Climbing Mount Fuji: Mantic59's Kamisori Razor Journey (Part 1)

 

I have been curious about Japanese-style (“Kamisori”) straight razors ever since Jim Rion’s Sharpologist article a couple years ago.  To me it seemed like kamisori razors were better suited for shaving yourself, compared to the western-style folding straight razors (which to me seemed like they were better for shaving someone else rather than shaving yourself).  Unfortunately Japanese-style straight razors are difficult to find in the west.  So when I had an opportunity to purchase a “KIYA Ichogake Kamisori Straight Razor,” for a reasonable price I decided to buy.

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An Introduction to Japanese Hones, pt. 3

Honing a Razor
Honing a razor on a Japanese hone

 

And thus I finally come to the end of the series! I apologize for the delay, but I hope that the payoff will be worth it.

Just to recap, in my first article in this series (Part 1) I introduced a bit of history and trivia about natural Japanese whetstones, and in the second (Part 2) we looked at some of the specific characteristics that make these stones so very good for straight razor honing. In this part, then, I thought I’d give some techniques for using them…the good stuff!   [Read more…]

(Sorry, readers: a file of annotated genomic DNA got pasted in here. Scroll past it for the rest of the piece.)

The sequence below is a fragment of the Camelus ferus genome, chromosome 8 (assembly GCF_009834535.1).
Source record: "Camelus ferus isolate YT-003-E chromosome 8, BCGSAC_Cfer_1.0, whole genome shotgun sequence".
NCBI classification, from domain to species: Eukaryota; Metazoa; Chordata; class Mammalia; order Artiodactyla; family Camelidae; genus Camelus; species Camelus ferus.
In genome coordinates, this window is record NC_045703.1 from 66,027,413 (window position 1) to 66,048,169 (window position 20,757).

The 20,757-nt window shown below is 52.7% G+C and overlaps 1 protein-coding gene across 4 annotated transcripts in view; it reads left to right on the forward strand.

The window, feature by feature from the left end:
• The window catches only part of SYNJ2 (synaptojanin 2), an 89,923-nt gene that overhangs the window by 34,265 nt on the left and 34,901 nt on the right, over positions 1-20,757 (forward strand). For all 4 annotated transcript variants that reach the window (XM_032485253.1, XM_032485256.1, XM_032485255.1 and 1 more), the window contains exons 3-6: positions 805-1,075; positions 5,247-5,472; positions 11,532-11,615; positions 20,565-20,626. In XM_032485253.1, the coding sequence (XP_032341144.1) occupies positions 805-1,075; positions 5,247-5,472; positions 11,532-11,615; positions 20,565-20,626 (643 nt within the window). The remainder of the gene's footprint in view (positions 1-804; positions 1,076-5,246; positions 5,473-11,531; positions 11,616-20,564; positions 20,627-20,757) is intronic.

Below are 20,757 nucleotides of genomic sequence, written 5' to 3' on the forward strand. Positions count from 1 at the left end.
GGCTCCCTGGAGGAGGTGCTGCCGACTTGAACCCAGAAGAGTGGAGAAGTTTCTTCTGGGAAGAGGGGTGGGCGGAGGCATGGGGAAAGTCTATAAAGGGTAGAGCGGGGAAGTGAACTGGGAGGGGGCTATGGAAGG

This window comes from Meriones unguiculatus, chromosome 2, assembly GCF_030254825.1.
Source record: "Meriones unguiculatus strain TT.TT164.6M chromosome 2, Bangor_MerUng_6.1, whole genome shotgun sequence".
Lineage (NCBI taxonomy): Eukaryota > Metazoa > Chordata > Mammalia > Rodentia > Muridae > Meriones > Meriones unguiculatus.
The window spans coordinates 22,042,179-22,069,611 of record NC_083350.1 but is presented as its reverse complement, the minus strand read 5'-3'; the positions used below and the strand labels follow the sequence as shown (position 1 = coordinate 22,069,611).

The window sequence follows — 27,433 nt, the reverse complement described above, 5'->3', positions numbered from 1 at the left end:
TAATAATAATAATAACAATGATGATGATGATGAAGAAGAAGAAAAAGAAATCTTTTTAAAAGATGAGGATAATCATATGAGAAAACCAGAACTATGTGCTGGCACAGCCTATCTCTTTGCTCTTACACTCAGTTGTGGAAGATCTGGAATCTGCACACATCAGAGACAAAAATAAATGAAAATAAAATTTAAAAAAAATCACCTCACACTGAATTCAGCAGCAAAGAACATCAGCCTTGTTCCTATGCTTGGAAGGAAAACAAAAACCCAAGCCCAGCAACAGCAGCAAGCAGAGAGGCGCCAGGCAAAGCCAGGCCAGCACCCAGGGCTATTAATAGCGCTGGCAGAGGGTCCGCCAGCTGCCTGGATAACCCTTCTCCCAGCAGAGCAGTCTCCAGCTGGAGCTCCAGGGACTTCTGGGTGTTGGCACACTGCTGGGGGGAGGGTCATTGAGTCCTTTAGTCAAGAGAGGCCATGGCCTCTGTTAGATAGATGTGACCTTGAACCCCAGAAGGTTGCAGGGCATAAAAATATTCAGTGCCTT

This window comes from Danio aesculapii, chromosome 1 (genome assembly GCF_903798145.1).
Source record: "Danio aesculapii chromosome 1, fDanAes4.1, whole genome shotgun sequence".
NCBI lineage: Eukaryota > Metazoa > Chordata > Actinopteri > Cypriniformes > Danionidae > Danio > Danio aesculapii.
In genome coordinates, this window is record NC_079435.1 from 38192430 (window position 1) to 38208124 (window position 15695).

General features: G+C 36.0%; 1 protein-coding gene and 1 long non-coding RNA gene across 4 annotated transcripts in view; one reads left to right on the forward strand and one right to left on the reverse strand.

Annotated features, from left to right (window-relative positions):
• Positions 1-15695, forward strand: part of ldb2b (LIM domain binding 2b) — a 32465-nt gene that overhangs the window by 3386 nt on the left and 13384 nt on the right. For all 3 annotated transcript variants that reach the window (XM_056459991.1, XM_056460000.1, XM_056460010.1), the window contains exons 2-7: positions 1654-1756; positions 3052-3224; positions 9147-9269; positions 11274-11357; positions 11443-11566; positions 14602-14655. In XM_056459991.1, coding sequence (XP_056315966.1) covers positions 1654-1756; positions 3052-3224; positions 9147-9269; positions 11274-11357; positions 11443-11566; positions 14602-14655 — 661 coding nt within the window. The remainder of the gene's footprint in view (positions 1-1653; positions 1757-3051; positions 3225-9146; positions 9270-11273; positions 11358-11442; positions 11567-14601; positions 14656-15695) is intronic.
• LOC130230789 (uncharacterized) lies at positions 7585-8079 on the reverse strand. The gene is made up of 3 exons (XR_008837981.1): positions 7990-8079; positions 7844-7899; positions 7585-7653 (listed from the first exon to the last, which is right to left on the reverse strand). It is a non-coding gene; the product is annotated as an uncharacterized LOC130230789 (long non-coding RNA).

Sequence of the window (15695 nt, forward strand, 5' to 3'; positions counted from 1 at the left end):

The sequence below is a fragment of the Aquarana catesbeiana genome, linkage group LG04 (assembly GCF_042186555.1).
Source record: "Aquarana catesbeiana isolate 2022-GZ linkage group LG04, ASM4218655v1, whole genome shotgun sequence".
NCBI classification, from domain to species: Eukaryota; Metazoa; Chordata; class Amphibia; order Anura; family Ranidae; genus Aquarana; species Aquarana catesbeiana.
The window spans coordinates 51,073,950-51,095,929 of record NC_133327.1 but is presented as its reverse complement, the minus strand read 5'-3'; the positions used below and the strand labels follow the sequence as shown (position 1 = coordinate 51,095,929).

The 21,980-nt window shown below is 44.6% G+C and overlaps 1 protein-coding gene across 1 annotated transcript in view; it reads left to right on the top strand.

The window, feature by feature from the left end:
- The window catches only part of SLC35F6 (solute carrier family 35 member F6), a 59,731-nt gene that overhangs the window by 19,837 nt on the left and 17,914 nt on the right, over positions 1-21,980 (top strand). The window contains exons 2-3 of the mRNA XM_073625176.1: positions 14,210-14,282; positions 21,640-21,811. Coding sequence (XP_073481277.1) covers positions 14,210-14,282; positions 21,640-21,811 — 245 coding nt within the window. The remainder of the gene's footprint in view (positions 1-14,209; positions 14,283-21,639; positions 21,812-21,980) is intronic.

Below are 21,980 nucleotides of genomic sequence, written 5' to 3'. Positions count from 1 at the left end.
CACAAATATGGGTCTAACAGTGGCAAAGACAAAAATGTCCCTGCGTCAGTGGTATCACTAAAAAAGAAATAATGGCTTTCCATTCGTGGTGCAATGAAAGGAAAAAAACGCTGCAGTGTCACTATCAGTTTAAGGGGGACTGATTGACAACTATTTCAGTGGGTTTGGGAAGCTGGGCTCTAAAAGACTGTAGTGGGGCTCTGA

An Introduction to Japanese Hones, pt. 1


Me with a Large Nakayama Stone

I’d like to take a couple of articles to talk about one of my favorite topics, Japanese natural whestones, or Tennen Toishi. The subject is very deep, so I’ll have to skip a lot, but I’d like to talk about the history of these stones, their different qualities and attractions, and hopefully dispel some of the mystery surrounding them. For more information, you can always check out my blog, Eastern Smooth.

Why whetstones on a Shaving Site?
One of the most important things to know for those thinking about taking up straight shaving is, those blades don’t sharpen themselves. Average use (or misuse) leads to the deterioration of your edge over time, to the point that stropping on leather no longer leads to a comfortable shave. The most common way of fixing that is a whetstone. For some, this is a bit of a turnoff as it does require a certain level of skill and practice to produce a good shaving edge, but for others (myself included) that’s part of the allure of straight shaving: the feeling you get when you successfully put a smooth, sharp edge on a razor is amazing. [Read more…]